When I tied up my loom I tied up tabby (a) to a far left treadle and tabby (b) to a far right treadle, my four pattern treadles are in the middle. I started my tabby throw with tabby (b) from the right, so I always know which tabby I should treadle by which side the shuttle is on.

I will have this piece done today and am ready to weave something fun….Echo Weave, or Turned Taqueté I think.
Pavlova for Father's Day - my Kiwi's fav...

Sunday, June 20, 2010

Modifying the AVL Loom

My first warp on Avril is a No Tabby Crackle scarf. I warped the AVL in the same method that I used for the Minerva. Unfortunately most of the photos that I took have disappeared into the ether, but you can see my method here. This AVL loom has to be kept in balance, so the heddles are kept half on the right and half on the left. To keep track of my centre heddle on each shaft my Mum came up with the following idea that she used on her previous Scandinavian countermarche loom. The centre heddle on each shaft has a pink knot added above the heddle hole. To make sure that the knots stay where I want them I added a drop of Fray Check to each one. When I take the scarf off the loom I will be able to just push the pink knot to the right side and won’t have to count to get the heddles to keep them even on the shaft.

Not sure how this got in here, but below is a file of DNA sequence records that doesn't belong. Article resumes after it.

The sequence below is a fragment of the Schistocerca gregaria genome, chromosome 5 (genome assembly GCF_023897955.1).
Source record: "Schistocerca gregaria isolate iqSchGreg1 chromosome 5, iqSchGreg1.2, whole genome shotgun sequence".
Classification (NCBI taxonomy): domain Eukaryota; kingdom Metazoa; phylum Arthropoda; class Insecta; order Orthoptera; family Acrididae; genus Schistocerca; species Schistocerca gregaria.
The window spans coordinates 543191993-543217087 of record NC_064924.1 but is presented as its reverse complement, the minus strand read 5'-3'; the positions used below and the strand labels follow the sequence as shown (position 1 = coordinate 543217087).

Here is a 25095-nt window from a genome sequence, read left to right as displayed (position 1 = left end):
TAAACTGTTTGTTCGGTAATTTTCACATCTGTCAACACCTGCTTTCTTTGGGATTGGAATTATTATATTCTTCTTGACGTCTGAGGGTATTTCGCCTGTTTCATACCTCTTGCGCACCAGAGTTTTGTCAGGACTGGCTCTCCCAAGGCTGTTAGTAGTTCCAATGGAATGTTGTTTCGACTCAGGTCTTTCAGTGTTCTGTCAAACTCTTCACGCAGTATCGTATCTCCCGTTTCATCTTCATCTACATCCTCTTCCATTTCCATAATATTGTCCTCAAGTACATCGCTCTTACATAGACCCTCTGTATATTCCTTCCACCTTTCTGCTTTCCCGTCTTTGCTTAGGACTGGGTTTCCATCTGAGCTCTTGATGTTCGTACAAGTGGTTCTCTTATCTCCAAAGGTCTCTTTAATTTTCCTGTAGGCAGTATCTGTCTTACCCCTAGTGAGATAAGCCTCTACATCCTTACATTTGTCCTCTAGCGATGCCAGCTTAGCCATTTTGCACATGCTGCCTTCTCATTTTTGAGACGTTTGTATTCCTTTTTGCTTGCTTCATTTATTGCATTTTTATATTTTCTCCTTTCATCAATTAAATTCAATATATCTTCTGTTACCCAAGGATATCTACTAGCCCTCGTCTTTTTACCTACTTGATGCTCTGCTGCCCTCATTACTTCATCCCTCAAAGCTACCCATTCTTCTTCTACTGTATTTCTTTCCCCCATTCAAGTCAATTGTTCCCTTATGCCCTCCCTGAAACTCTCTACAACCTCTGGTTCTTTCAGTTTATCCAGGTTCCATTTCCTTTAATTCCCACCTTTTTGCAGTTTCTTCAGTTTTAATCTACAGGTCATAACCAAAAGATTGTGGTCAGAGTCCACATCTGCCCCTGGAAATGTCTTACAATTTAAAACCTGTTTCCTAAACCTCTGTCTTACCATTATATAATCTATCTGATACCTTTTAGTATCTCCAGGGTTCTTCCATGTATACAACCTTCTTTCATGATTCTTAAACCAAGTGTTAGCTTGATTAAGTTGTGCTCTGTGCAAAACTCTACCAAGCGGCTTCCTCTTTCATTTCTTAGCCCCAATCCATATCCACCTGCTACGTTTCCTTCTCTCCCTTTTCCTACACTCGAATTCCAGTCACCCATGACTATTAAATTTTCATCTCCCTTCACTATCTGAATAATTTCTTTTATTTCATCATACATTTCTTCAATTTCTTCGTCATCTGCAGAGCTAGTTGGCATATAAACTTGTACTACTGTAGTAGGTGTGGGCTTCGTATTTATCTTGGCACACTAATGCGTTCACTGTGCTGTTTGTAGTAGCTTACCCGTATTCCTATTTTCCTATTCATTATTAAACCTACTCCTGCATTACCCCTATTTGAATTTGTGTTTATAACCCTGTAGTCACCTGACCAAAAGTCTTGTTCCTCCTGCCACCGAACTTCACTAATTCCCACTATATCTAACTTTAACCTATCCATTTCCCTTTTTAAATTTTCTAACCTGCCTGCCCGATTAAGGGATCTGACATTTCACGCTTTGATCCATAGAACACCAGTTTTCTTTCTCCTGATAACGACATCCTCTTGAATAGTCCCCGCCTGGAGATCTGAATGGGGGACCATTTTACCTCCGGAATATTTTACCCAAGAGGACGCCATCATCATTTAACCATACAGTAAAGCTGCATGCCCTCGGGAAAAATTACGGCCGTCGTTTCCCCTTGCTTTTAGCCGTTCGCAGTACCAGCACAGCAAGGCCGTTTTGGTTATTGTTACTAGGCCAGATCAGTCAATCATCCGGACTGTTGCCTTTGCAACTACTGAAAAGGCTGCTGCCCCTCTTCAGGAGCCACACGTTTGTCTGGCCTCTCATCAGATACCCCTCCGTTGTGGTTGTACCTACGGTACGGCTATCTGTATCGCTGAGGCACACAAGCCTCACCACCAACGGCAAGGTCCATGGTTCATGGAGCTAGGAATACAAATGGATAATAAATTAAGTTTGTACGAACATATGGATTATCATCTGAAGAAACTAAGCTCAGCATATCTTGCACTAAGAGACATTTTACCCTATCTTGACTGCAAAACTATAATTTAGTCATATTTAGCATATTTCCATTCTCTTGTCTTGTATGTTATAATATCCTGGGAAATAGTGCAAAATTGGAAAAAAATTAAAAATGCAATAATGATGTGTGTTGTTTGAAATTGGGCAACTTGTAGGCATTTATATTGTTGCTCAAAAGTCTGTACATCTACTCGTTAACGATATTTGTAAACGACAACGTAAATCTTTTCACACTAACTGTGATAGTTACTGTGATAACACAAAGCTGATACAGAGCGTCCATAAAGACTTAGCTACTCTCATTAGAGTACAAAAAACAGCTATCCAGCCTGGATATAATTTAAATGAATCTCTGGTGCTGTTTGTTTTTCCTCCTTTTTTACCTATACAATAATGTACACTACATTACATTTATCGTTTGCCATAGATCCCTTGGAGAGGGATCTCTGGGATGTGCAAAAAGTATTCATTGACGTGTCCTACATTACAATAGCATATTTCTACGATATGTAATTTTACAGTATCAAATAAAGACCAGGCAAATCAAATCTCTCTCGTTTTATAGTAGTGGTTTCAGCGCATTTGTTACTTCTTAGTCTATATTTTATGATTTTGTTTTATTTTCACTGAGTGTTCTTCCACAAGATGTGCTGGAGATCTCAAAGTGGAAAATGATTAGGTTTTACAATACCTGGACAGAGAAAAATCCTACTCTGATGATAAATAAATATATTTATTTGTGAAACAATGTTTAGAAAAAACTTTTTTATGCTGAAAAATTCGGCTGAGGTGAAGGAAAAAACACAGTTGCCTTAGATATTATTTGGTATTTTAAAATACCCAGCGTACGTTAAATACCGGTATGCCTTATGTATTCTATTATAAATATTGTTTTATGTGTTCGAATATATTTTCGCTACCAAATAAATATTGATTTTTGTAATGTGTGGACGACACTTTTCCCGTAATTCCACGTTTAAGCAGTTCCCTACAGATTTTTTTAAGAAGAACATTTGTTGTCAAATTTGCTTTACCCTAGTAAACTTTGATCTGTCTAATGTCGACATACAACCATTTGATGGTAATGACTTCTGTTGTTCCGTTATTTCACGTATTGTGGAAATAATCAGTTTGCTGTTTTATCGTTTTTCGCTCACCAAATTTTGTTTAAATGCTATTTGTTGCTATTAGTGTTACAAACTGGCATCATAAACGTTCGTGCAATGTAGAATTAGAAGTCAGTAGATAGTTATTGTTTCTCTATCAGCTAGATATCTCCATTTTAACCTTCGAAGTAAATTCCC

The warp is 2/10 Tencel in Olive and the weft is Lemongrass! I am going for a tone on tone iridescent look. When I was tying on the warp to the front apron I noticed that the warp touched the bottom of the beater bar. The problem with that was the reed has a rough edge from the tape and it was rubbing and wearing the warp. Doing a little reading I found that AVL looms are supposed to have the warp sit very low in the reed so I didn’t want to make any permanent changes without working with the loom first. My temporary solution was to lash a warping stick in front of the reed, which lifted the warp off the reed but didn’t really change the shed.
I also noticed that metal pins at the end of each shaft, which keep the shafts stable, were wearing a groove into the wood. The solution that I came up with is to add a bead. I was hoping for pink to match the pink knots on the heddles but the only beads that we had that worked were large white pony beads. They look neat and tidy and well, they match the texsolv heddles!